11 June 2011
BerkeleyDB is quit popular and nice to use.

there is one interesting article from The Architecture of Open Source Applications worth reading: http://www.aosabook.org/en/bdb.html

BerkeleyDB is not available under Windows. and usually you can use apt-get or yum to install it on Linux, eg: $ sudo apt-get install libberkeleydb-perl

all the modules are usually down to "When to use it?" and "How to use it?".

BerkeleyDB is suitable when you meet:
1. you have a VERY big file and you want manipulate it like remove duplication lines or sort on string inside each line. but you don't have enough memory.
2. you want to share data in 'forks'. that can be an option.
3. and more ...

Case A: you have enough disk, but limited memory

use FindBin qw/$Bin/;
use BerkeleyDB;

my $berkeleydb_temp_file = "$Bin/tmp.berkeleydb"; # temp file for BerkeleyDB
tie my %data, 'BerkeleyDB::Hash',
    -Filename => $berkeleydb_temp_file,
    -Flags    => DB_CREATE|DB_TRUNCATE
        or die "Cannot create file: $! $BerkeleyDB::Error\n";
open(my $fh, '<', 'RealBigFile.log') or die "Can't open: $!";
while (my $line = <$fh>) {
    ## some code that %data will be a real very big hash
    ## we just need the first line and the last line which matches the $pattern
    my $pattern = get_pattern($line);
    if (exists $data{"start_$pattern"}) {
        $data{"end_$pattern"} = $line;
    } else {
        $data{"start_$pattern"} = $line;
    }
}
close($fh);
# now working on the %data

Case B: in forks
I shared some thoughts on tips around Parallel::ForkManager previously. in that article, I suggested Parallel::Scoreboard and Cache::FastMmap. but really, BerkeleyDB is a good choice too.

but that's not so easy to write the correct code from the first glance. if you don't use cds_lock, you may get some wrong results. I wrote two tests (hosted on github):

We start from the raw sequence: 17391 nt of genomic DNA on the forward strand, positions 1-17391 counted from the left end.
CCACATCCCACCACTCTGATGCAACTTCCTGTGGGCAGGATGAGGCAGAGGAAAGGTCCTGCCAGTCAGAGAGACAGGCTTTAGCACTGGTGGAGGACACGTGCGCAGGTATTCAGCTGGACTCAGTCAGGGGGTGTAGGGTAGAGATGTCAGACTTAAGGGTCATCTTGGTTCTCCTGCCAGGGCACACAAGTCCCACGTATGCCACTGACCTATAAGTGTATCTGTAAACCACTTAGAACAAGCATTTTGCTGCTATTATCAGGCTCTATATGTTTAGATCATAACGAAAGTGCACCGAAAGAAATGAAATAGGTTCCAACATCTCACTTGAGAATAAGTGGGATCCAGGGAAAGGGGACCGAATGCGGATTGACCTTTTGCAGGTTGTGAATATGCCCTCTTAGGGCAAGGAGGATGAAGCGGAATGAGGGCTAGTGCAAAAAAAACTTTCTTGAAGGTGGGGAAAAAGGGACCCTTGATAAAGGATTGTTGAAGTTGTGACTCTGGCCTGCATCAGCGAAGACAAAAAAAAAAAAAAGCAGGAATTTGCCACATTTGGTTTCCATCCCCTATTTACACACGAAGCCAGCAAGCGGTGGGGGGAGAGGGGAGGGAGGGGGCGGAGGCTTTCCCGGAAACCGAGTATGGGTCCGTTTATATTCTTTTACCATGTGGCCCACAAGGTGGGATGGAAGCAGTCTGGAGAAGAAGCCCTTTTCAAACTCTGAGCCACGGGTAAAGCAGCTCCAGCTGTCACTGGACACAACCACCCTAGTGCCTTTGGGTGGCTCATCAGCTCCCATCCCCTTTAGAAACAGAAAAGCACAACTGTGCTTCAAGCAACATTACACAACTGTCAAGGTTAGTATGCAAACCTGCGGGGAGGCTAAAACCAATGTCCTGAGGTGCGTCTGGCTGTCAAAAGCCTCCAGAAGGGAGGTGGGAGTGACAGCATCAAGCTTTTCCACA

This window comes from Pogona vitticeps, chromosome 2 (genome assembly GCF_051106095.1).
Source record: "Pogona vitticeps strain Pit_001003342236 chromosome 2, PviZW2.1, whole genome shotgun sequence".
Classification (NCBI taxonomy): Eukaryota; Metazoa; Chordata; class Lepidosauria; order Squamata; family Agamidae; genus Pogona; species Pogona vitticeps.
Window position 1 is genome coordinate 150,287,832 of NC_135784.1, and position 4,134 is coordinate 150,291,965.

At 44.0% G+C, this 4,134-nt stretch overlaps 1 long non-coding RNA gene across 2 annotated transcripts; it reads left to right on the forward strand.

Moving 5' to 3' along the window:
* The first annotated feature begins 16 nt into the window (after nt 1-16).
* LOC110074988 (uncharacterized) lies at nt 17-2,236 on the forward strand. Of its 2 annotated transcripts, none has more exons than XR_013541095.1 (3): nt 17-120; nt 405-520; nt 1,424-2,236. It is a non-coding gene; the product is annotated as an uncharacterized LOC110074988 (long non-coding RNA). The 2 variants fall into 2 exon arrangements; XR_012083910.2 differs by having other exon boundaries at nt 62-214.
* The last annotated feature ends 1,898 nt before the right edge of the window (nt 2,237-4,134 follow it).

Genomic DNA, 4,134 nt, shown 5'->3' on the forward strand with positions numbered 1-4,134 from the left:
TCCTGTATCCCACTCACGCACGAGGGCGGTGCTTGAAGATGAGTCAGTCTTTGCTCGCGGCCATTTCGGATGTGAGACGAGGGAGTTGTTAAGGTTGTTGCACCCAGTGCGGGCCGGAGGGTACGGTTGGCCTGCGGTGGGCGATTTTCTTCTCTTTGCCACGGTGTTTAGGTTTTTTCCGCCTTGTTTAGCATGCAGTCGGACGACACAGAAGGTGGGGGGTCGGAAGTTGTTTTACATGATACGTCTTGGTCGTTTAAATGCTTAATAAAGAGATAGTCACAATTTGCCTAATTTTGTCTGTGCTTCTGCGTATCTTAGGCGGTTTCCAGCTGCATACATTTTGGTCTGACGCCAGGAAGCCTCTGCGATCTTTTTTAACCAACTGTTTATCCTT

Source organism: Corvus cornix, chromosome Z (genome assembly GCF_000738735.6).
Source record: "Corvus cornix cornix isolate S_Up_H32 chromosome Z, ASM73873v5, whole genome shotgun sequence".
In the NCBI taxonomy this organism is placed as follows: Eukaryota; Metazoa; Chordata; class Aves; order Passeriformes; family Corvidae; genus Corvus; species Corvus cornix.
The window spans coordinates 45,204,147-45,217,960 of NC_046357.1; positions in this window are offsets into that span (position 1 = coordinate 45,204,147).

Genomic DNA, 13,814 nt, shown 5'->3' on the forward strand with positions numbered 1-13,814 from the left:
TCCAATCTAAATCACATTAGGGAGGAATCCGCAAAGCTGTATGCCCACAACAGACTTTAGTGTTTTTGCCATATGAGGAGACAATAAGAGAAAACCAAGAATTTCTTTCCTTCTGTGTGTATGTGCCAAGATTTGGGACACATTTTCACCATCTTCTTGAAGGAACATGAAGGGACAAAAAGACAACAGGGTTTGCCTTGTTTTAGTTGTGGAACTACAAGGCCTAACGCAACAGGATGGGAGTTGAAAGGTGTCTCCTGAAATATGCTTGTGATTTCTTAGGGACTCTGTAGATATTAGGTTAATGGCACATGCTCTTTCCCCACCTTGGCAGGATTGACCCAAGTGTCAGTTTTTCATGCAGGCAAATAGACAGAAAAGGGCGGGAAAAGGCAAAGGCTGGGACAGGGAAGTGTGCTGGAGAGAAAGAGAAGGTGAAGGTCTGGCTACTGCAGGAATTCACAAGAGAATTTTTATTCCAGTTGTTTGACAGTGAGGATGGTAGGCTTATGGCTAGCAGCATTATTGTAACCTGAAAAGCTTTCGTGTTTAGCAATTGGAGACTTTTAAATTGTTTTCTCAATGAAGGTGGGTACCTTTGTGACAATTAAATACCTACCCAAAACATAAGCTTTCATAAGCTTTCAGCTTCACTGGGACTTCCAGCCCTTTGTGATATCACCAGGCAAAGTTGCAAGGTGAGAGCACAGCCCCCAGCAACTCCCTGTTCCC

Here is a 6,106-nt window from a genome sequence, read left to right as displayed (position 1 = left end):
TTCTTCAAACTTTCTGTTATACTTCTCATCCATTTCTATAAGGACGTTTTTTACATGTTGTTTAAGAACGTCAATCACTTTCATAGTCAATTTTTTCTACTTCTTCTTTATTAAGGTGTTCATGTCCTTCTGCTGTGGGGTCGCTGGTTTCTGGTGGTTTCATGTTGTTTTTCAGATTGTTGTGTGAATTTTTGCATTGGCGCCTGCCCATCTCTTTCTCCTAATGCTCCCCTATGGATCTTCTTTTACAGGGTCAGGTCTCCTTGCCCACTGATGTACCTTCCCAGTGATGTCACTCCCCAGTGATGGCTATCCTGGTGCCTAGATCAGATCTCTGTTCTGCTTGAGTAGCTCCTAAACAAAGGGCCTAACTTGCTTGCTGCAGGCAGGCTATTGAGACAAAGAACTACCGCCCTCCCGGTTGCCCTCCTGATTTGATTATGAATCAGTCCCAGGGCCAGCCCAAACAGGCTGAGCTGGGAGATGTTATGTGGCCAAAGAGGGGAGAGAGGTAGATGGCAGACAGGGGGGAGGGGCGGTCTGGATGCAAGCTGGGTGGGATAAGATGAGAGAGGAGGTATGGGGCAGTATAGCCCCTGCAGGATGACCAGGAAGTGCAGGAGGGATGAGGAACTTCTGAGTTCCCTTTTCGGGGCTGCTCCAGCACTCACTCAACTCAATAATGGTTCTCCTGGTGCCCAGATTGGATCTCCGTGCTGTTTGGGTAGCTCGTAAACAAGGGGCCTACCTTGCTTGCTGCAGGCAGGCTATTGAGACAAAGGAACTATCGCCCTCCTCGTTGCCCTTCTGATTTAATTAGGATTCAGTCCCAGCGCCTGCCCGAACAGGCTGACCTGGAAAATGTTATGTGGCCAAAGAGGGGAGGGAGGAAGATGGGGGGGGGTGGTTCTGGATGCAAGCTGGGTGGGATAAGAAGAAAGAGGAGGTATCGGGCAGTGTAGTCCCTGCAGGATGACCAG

[email protected]:~/git/fayland.org/blogs$ perl right-forks-BerkeleyDB.t
ok 1
1..1
[email protected]:~/git/fayland.org/blogs$ perl wrong-forks-BerkeleyDB.t
not ok 1
#   Failed test at wrong-forks-BerkeleyDB.t line 30.
#          got: '656'
#     expected: '1000'
1..1
# Looks like you failed 1 test of 1.
[email protected]:~/git/fayland.org/blogs$ perl right-forks-BerkeleyDB.t
ok 1
1..1
[email protected]:~/git/fayland.org/blogs$ perl wrong-forks-BerkeleyDB.t
not ok 1
#   Failed test at wrong-forks-BerkeleyDB.t line 30.
#          got: '661'
#     expected: '1000'
1..1
# Looks like you failed 1 test of 1.

without the lock, you may get some weird results.

snippets code below:

my $env = new BerkeleyDB::Env
    -Home   => $tmp_dir,
    -Flags  => DB_CREATE|DB_INIT_CDB|DB_INIT_MPOOL
        or die "cannot open environment: $BerkeleyDB::Error\n";
my $db = tie my %data, 'BerkeleyDB::Hash',
    -Filename => $berkeleydb_temp_file,
    -Flags    => DB_CREATE,
    -Env      => $env
        or die "Cannot create file: $! $BerkeleyDB::Error\n";

my $lock = $db->cds_lock();
$data{$i} = $i * 2;
$db->db_sync();
$lock->cds_unlock();

BerkeleyDB is not only for Hash, it also supports Btree, Recno, Queue and others.

I hope it helps when you meet same issues in your daily life.

Enjoy, Thanks


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